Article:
"When China sneezes, the world catches a cold," according to one version of the old saying—and the country's economy appears to have at least a mild case of the sniffles. According to the latest figures from Beijing, China's economy grew by 6.6% last year, the lowest since 1990, the year after the Tiananmen Square massacre, the Guardian reports. Analysts warn that a slowdown in China could seriously affect global growth, especially since many economists suspect that the real figure is around half what Beijing reports. The slowing growth, which comes amid falling demand for exports and slower domestic spending, has put pressure on authorities to resolve the trade dispute with the US.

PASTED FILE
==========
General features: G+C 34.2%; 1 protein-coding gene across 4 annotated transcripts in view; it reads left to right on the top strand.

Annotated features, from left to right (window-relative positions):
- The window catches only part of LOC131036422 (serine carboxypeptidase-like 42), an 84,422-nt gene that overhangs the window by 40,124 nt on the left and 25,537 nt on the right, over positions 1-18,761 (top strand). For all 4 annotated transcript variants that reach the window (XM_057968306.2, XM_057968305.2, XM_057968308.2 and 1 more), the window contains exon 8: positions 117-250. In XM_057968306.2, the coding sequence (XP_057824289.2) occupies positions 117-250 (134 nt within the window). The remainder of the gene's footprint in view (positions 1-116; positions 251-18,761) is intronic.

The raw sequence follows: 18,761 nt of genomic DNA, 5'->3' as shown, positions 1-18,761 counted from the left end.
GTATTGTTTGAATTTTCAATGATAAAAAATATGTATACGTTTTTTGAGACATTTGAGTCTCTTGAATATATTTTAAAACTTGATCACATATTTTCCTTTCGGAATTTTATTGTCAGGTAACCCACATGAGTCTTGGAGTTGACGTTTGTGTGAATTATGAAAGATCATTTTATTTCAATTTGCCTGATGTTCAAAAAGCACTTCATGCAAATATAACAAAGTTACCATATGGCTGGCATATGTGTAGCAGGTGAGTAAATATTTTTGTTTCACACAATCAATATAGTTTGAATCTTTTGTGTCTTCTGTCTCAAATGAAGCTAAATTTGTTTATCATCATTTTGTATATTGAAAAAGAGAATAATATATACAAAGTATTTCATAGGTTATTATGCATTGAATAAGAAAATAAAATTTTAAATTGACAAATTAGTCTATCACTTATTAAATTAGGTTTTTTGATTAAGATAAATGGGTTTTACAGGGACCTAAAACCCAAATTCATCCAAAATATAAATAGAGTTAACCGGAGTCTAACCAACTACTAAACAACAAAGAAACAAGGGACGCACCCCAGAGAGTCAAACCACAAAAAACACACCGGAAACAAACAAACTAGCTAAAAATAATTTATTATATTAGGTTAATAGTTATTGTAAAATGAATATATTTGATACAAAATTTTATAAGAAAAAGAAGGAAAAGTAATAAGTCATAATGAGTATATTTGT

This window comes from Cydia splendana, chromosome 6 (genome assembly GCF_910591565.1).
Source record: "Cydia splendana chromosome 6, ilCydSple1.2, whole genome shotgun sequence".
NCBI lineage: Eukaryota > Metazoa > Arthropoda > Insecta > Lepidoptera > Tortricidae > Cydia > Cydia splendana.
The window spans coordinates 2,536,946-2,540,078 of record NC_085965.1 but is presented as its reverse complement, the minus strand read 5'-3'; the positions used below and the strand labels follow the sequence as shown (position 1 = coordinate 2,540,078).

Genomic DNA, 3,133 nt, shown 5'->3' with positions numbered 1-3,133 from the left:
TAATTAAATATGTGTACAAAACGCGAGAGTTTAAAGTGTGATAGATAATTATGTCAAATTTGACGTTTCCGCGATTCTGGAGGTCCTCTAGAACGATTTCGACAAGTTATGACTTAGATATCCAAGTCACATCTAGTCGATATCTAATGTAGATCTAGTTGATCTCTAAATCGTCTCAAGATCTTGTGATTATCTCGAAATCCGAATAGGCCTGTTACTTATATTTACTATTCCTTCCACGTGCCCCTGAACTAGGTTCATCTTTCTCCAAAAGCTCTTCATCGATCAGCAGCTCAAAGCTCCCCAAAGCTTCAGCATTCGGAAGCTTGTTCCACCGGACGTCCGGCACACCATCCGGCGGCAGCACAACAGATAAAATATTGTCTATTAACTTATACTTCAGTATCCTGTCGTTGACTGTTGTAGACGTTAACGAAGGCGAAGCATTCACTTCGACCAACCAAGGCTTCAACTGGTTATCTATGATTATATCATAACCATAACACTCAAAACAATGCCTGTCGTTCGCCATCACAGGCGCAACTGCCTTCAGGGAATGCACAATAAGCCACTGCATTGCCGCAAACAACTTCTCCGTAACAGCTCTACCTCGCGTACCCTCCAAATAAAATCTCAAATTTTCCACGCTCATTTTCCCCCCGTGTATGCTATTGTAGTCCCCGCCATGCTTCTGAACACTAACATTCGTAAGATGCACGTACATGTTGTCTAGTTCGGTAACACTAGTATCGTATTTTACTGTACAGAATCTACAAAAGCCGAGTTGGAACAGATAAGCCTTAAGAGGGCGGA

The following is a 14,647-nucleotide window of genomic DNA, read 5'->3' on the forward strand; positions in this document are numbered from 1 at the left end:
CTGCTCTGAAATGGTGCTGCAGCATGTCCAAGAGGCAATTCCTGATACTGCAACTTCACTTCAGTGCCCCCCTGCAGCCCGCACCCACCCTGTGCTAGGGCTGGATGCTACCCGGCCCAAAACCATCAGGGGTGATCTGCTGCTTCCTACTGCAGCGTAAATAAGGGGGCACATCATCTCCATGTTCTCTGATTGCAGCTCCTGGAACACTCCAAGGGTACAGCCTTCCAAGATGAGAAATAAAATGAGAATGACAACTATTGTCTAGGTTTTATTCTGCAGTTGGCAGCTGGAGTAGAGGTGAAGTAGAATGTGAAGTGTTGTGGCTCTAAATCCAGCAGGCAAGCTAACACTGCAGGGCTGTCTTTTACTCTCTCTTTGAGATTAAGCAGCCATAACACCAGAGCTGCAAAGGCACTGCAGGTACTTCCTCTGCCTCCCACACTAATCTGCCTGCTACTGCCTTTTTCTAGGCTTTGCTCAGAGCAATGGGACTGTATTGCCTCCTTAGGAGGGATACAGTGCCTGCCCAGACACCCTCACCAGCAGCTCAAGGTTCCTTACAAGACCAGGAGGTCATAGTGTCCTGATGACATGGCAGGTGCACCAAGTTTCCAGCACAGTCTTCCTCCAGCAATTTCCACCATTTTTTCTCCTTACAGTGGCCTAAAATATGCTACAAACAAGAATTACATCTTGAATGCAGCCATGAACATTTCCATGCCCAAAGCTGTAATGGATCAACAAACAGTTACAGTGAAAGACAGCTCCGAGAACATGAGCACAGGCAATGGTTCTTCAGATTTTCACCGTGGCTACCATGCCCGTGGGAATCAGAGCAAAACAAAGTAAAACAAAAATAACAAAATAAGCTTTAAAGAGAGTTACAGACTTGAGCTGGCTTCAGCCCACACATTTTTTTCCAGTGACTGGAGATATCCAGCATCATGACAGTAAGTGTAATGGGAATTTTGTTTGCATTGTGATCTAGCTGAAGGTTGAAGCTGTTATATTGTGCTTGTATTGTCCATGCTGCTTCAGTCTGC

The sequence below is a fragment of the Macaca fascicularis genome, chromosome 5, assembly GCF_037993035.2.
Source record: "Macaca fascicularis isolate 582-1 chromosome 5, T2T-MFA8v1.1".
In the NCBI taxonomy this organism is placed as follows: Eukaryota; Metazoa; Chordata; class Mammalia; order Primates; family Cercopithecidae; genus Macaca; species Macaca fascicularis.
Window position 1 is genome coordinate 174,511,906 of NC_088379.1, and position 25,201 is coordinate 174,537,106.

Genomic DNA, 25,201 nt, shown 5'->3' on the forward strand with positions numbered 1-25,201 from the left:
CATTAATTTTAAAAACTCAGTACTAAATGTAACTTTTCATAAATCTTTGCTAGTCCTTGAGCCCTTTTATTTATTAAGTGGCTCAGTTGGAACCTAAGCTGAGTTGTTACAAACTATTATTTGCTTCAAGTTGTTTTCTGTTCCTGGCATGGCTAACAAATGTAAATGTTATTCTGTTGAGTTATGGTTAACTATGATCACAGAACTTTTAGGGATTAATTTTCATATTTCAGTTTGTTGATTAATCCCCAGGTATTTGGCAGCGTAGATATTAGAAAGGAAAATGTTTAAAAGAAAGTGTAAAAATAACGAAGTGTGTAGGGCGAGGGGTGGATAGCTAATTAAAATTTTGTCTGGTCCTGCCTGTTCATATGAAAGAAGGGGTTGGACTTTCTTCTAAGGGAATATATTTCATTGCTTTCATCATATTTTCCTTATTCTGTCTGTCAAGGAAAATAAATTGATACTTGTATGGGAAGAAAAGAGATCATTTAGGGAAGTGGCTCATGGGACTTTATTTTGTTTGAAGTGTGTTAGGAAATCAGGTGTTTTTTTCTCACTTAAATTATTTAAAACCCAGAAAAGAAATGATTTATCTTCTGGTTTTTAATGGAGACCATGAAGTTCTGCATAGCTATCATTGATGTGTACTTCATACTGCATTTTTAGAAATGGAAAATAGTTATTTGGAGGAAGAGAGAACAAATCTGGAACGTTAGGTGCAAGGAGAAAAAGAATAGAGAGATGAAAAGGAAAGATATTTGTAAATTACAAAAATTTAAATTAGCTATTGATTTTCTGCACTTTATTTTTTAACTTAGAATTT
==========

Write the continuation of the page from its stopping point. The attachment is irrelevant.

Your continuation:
China's leaders have spoken for years about moving toward slower, more sustainable growth, but with growth slowing more than expected, authorities have boosted infrastructure spending ordered banks to start lending more to entrepreneurs, the AP reports. Infrastructure projects announced this month alone include three inter-city rail projects and six new municipal subways systems at a combined cost of $148 billion, reports the New York Times. The world should be concerned, because "slower growth in China means slower growth for the rest of the world," says BBC analyst Karishman Vaswani.. " It accounts for one-third of global growth. Jobs, exports, commodity producing nations—we all depend on China to buy stuff from us. (Apple blamed China's economy for a lower-than-expected recent earnings forecast.)